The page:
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I would say:

Original: She said that trapeze artist was an exciting job.

My take: She said that being a trapeze artist was an exciting job.

The original does make sense, but doesn't sound quite right.

Original: She got the job by the circus.

My take: She got the job at the circus.

The original is confusing, and suggests that she got the job at a venue next to the circus.

Original: In the show she has the part which is the most exciting.

My take: She has the most exciting part in the show...or...In the show, she has the most exciting part.

The original definitely sounds as if it's from a non-native speaker.

Hope that helps. :classic:

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She said that trapeze artist was an exciting job.

=> OK this way without an article before 'trapeze artist'? I think it is.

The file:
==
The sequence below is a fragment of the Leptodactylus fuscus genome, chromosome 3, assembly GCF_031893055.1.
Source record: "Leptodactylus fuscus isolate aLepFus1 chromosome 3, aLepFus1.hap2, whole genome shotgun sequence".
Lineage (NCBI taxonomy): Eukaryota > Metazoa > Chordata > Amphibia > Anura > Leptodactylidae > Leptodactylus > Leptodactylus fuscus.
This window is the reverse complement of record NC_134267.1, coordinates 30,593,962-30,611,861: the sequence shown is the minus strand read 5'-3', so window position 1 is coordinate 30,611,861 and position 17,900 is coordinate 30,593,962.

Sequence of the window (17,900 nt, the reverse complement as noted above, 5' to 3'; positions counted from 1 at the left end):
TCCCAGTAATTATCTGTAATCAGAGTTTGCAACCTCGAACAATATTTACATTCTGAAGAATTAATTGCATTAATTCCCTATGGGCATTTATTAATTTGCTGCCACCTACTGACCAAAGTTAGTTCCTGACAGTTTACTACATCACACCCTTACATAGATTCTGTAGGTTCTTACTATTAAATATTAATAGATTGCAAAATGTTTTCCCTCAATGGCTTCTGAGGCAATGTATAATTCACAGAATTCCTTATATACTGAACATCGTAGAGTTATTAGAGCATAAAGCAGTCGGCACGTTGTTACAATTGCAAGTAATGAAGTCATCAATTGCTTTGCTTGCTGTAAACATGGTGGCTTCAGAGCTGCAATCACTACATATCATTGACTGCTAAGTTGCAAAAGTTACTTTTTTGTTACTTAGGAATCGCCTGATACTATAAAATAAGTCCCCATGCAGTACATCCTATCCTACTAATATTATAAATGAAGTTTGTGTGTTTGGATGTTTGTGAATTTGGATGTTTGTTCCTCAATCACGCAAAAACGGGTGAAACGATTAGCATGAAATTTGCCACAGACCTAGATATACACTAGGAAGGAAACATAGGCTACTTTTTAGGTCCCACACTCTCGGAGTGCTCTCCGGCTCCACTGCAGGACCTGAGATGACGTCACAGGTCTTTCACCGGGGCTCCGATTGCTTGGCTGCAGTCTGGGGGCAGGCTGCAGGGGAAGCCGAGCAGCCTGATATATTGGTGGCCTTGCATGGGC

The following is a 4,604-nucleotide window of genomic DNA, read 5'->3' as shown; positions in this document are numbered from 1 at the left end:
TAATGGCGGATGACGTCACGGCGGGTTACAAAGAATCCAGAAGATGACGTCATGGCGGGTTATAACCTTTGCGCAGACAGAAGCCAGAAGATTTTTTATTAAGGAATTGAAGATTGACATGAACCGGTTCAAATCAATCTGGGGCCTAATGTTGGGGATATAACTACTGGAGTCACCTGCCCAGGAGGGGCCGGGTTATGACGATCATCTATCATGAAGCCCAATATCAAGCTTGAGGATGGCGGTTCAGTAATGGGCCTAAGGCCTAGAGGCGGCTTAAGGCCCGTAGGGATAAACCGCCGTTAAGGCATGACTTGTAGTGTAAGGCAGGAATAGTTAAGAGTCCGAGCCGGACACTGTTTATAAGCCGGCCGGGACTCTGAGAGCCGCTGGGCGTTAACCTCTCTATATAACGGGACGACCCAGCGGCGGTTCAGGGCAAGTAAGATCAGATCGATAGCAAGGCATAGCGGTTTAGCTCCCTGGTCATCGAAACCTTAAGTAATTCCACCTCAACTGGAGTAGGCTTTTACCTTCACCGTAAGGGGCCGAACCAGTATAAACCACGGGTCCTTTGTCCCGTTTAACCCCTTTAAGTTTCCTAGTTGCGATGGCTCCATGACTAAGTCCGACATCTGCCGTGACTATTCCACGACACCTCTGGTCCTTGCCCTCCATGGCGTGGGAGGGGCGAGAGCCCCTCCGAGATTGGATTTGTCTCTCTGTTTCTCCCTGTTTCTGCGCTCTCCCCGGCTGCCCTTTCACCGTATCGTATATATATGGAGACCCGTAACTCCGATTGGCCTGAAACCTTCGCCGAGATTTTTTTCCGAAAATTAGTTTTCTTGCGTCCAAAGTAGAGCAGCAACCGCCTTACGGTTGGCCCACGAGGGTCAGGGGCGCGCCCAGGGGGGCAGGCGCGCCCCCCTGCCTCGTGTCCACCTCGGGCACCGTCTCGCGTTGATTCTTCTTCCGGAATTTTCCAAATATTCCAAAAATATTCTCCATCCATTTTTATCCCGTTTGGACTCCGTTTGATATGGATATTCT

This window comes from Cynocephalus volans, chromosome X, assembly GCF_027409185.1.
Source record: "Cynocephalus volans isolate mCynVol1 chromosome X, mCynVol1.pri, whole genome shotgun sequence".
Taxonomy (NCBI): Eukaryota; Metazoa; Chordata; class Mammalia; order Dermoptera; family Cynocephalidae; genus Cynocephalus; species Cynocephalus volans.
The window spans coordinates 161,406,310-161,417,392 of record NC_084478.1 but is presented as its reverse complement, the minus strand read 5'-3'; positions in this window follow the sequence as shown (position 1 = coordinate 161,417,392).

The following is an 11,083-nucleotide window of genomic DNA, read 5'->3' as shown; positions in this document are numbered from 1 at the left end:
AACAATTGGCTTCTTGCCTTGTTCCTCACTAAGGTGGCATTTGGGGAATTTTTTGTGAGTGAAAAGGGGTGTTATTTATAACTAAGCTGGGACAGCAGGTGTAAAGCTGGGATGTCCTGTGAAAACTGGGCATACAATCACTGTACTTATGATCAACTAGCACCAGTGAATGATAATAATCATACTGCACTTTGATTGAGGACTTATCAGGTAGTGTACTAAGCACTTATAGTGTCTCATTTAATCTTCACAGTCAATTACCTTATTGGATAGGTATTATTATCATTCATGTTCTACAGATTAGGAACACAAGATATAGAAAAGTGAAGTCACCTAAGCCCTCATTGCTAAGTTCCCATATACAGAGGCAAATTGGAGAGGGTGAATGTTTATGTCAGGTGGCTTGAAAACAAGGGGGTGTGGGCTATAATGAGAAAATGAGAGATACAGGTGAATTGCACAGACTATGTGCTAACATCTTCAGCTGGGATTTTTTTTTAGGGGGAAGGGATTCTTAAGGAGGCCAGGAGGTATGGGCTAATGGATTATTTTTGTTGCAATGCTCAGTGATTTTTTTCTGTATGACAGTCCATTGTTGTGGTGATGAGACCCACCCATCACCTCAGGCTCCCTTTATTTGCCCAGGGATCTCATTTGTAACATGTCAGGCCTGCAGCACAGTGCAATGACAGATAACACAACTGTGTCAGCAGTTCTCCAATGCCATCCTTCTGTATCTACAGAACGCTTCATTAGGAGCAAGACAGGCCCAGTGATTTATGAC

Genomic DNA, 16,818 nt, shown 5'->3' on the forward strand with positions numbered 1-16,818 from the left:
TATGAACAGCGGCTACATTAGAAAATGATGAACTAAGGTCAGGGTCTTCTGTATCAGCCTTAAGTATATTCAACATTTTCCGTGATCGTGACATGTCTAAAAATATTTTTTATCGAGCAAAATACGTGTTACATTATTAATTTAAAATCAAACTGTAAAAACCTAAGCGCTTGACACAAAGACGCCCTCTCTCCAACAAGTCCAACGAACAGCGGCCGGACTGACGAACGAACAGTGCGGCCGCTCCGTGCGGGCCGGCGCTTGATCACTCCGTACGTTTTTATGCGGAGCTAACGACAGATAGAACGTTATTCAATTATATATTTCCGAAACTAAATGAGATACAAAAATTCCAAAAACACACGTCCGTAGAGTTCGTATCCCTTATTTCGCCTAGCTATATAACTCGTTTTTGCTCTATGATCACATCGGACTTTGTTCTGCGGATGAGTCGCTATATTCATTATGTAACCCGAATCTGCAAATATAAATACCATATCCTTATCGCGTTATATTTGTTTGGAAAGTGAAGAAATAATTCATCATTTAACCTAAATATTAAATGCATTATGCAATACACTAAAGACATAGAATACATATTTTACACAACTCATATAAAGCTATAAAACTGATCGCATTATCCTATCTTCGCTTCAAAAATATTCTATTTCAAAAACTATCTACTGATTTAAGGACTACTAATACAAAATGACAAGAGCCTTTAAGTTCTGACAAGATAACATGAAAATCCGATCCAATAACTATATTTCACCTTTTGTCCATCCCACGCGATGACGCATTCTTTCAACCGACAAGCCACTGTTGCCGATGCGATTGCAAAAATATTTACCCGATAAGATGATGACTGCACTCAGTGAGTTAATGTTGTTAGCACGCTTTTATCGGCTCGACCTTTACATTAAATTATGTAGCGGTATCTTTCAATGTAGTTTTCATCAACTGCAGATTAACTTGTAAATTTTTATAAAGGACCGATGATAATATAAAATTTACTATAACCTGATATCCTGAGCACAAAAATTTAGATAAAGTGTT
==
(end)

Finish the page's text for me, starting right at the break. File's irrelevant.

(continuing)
If you replace 'trapeze artist' with something more down-to-earth (no pun intended) like 'teacher', it sounds odd:

She said that teacher was an exciting job.

Depending on the context, you could say:

She said that being a trapeze artist was an exciting job.

She got the job by the circus.

=> I'd say: ...AT the circus.

Agreed. Unless she got a job next to the circus!

Somehow this sentence sounds strange:

In the show she has the part which is the most exciting.

=> Correct or not? I'd either say "which is the most exciting one" or "which is most exciting".

It's technically correct, but I don't think anyone would say that, unless for emphasis:

In the show, she has the part which is the most exciting of all.